Monday 2 November marks the day in the year when women across Europe stop being paid, while men will continue to earn money until 31 December. The average hourly wage for women in Europe is 16.3% lower than it is for men, so women effectively work 59 days for free each year.
Ahead of this occasion, First Vice-President Timmermans, Commissioner Thyssen and Commissioner Jourová said:
"Equality between men and women is one of the fundamental values of the European Union, but this day reminds us that it is not one of its fundamental realities.
The pay gap between women and men is already unfair, unjustified and unacceptable in the short term. But in the long term, it accumulates throughout a woman's career and results in an even more significant pension gap, with women's pensions 39% lower than men's.
The results of a Commission consultation published today on equality between women and men confirm that Europeans see the gender pay gap as the most urgent inequality to deal with.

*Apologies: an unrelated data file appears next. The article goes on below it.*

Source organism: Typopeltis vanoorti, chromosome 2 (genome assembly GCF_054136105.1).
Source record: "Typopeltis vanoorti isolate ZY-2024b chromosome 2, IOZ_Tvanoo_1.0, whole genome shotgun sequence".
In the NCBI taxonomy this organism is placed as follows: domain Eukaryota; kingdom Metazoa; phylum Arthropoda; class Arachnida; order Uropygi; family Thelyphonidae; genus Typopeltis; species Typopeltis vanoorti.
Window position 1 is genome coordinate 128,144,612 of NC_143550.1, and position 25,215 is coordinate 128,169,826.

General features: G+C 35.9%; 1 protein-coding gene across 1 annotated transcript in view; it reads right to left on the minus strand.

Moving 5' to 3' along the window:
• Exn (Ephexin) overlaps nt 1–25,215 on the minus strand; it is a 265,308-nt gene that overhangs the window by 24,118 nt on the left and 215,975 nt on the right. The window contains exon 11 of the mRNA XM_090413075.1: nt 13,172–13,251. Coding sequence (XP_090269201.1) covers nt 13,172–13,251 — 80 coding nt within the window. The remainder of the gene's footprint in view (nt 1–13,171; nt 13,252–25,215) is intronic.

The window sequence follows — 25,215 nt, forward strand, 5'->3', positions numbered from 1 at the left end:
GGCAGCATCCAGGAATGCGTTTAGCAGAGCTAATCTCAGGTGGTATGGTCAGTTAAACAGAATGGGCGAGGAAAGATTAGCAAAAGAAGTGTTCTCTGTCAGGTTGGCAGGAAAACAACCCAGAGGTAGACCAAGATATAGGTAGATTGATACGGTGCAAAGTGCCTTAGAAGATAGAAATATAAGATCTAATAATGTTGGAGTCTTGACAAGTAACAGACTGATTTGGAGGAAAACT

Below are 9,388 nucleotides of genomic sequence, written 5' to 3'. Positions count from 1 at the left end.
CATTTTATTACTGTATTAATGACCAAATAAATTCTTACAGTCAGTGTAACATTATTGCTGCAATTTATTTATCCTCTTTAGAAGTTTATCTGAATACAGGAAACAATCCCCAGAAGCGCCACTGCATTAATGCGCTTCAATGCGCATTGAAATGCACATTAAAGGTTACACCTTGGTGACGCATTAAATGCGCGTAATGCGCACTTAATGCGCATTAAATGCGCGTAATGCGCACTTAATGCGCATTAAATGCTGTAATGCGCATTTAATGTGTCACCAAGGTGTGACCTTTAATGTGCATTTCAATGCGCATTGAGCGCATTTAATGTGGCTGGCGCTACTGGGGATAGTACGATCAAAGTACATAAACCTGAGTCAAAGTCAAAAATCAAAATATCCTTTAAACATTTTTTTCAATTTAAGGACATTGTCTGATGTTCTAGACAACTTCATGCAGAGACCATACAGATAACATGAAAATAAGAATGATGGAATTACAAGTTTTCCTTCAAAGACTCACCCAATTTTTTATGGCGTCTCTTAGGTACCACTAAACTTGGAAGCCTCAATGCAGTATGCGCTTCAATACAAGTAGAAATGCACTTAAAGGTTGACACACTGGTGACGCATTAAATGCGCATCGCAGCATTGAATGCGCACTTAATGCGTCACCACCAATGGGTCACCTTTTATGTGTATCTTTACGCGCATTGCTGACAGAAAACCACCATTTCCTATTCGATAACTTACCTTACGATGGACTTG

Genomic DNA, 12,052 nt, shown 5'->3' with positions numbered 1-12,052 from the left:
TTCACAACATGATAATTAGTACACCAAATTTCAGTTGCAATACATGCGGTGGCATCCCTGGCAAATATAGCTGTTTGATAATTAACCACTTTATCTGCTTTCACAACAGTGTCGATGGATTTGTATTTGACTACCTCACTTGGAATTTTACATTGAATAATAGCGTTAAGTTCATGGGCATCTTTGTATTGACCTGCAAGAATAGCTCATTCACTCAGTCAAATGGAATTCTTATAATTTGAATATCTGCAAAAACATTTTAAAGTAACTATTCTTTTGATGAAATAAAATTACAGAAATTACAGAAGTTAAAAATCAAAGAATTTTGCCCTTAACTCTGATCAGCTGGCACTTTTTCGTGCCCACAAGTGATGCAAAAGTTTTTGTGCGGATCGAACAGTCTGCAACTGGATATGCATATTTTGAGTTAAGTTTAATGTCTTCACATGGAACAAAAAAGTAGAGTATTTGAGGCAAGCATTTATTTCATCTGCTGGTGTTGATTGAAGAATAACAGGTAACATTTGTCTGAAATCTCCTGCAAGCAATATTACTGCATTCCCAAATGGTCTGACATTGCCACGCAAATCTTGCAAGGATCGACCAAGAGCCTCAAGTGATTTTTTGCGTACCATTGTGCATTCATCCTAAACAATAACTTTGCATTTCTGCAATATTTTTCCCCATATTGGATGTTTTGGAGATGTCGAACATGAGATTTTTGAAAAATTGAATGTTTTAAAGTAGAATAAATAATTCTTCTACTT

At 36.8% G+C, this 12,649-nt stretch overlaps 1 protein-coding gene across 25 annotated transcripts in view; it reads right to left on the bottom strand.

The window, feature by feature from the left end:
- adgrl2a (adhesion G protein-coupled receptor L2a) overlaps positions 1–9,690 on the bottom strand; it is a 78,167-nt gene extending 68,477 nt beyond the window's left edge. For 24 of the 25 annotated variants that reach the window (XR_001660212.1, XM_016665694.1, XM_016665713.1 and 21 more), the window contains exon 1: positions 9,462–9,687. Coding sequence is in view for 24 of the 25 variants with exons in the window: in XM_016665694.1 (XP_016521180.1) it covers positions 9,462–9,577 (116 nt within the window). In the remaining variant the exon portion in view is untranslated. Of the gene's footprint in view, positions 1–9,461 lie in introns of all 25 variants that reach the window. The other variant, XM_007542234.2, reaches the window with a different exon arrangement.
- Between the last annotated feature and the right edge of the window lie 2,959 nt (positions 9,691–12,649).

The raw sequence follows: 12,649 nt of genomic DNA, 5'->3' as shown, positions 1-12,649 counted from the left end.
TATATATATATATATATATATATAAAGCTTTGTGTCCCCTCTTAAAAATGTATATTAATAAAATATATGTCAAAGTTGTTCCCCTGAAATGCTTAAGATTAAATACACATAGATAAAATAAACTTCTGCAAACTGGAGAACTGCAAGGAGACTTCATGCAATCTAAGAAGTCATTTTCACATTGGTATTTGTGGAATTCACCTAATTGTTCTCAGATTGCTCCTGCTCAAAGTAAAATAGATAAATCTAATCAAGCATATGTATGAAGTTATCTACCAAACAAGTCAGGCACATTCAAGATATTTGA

Europe has laws in place on equal pay. But they are not sufficiently enforced on the ground by Member States. Last year we made a Recommendation to Member States to tackle the pay gap. We are supporting the Member States, local authorities and other stakeholders to help them make a difference on the ground.
But there has been little or no progress in recent years.
As well as guaranteeing equal pay for women on the labour market, we must give them the means to access the labour market for as long as men. Spending less time on the labour market exacerbates the pension pay gap. This is a question of both mind-sets and opportunities.
In our 2016 Work Programme we will take measures to address this challenge by helping working parents with children and those caring for dependent relatives to balance care and career. The new start for working parents and care givers will tackle the lack of affordable childcare, rigid working arrangements or absence of incentives for men to take more care responsibilities in their families.
At the current pace, the gender pay gap is declining so slowly that we will need to wait another 70 years to achieve equal pay – that's not one generation, but two.
The pay gap is everyone's business and everyone stands to gain from its elimination. It's time to close the gap."